New York looks to be on the verge of joining other states in legalizing recreational marijuana. There are several factors both social and economic for pushing through legalization, from racially biased enforcement practices, to the high cost of enforcement. From significant tax revenue that would flow to municipal coffers, to studies that show alcohol and tobacco as more harmful substances than marijuana. While the reasons to legalize marijuana are more than valid, there remain some serious concerns that must be addressed, especially for those in the trucking industry and small business owners.
Certainly, from the trucking perspective, highway and road safety is paramount. According to a 2018 report from the Insurance Institute for Highway Safety, states that have legalized marijuana have seen an increase in crashes due to impaired driving (IIHS). Education is a vital component in reducing impaired driving and in this case many advocates for legalization do a disservice. By constantly claiming that it is not as harmful as alcohol, many drivers get a false idea that driving while high is not dangerous. The Colorado Department of Transportation has put a great deal of time and resources into their educational campaign called Cannabis Conversation, they discovered that a staggering 55 percent of marijuana users felt it was safe to drive while high. Another huge roadway issue especially as compared to alcohol is that, unlike alcohol, there is currently no way to test for impaired driving roadside (there are hair, blood, urine, and saliva tests but currently they are not effective roadside). Worse, marijuana can stay in a person’s system for up to 30 days, but effects do not last that long, so roadside testing logistics aside, it is difficult to test for impairment.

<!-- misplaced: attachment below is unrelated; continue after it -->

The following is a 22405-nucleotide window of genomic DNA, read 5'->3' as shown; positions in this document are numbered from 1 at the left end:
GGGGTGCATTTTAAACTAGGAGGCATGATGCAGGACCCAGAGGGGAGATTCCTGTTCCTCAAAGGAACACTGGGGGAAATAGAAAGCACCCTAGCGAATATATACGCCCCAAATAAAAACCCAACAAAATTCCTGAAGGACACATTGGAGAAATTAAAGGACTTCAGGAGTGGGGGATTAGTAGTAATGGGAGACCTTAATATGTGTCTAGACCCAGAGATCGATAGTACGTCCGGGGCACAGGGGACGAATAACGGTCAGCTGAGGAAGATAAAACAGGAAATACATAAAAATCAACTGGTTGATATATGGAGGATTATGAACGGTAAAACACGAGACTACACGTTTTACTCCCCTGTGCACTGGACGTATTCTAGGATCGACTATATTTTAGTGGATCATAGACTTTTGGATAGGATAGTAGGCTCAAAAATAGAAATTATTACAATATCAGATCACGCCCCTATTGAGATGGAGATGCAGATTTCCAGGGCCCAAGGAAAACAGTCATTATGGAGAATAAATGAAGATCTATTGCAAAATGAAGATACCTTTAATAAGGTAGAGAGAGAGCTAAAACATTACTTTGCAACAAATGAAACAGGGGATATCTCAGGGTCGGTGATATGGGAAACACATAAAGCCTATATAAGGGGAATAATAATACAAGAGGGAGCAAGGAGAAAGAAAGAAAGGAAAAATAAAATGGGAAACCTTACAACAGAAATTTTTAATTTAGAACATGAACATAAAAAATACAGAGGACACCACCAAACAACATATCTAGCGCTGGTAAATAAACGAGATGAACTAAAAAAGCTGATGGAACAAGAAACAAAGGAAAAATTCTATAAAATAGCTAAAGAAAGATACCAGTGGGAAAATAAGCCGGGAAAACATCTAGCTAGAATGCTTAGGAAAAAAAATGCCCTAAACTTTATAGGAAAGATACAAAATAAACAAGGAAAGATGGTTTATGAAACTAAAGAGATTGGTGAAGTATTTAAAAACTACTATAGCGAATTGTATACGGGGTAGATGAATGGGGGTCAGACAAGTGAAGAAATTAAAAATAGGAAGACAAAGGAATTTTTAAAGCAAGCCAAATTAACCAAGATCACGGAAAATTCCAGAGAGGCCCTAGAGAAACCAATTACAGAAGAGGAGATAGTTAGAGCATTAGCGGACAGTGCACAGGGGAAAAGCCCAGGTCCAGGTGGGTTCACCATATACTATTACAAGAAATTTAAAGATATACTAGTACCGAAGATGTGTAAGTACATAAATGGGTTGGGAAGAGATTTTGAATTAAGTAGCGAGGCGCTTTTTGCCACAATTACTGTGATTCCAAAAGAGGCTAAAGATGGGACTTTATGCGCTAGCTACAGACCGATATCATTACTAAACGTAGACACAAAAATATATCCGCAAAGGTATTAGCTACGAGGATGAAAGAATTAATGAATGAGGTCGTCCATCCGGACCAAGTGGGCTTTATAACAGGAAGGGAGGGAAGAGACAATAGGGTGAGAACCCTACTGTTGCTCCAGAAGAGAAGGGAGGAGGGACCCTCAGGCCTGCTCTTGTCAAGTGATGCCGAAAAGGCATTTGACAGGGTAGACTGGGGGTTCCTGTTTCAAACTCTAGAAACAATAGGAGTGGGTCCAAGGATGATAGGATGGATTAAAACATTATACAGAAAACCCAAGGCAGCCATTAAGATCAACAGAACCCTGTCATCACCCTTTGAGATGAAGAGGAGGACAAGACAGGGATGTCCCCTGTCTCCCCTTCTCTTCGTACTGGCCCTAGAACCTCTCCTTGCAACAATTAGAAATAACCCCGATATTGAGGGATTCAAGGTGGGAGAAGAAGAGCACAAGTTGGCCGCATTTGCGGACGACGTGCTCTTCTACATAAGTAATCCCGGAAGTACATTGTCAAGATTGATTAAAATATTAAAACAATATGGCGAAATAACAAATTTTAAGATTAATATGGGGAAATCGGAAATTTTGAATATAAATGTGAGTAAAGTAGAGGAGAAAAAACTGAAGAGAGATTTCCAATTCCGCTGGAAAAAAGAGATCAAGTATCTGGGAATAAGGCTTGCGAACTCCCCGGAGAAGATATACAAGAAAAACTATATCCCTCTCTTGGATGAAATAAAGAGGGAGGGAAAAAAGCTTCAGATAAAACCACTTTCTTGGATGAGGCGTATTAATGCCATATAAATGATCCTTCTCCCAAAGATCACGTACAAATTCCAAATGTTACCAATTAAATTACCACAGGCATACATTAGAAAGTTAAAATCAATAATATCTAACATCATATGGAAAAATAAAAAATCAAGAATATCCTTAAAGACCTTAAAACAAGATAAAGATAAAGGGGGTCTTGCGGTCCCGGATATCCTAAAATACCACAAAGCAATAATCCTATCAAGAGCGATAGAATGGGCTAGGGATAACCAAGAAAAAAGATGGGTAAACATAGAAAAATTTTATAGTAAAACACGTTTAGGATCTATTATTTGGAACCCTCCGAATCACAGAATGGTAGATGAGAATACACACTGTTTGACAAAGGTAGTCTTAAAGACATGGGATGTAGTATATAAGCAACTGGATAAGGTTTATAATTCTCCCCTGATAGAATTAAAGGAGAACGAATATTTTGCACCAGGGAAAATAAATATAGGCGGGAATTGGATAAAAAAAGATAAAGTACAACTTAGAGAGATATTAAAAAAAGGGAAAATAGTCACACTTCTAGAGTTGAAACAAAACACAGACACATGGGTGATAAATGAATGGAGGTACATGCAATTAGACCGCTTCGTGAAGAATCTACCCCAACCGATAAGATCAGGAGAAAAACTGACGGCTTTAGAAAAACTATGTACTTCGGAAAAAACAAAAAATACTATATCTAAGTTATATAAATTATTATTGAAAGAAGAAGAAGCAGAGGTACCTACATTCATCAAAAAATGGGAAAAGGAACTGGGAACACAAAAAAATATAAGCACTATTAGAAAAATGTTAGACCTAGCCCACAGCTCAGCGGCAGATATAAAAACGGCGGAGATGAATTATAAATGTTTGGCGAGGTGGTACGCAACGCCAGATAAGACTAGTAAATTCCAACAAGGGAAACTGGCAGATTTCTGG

Outside of roadways many New York employers will find themselves in a difficult spot. CDL drivers are still subject to 49 CFR 382 (Drug & Alcohol Testing) will still be prohibited from using marijuana despite legalization in New York but many trucking companies and service facilities have employees that are not subject to this law. These include technicians, warehouse staff, and non-CDL drivers. It is not clear that employers would maintain the ability to use drug test results when making employment decisions for employees performing safety functions. To that end, many employers must keep a drug free workplace as part of their insurance coverage. They must retain the right keep a drug free workplace after marijuana legalization.
For the legalization of marijuana to work as intended legislators must take roadway safety and employers drug testing ability concerns seriously and work on legislation that benefits everyone.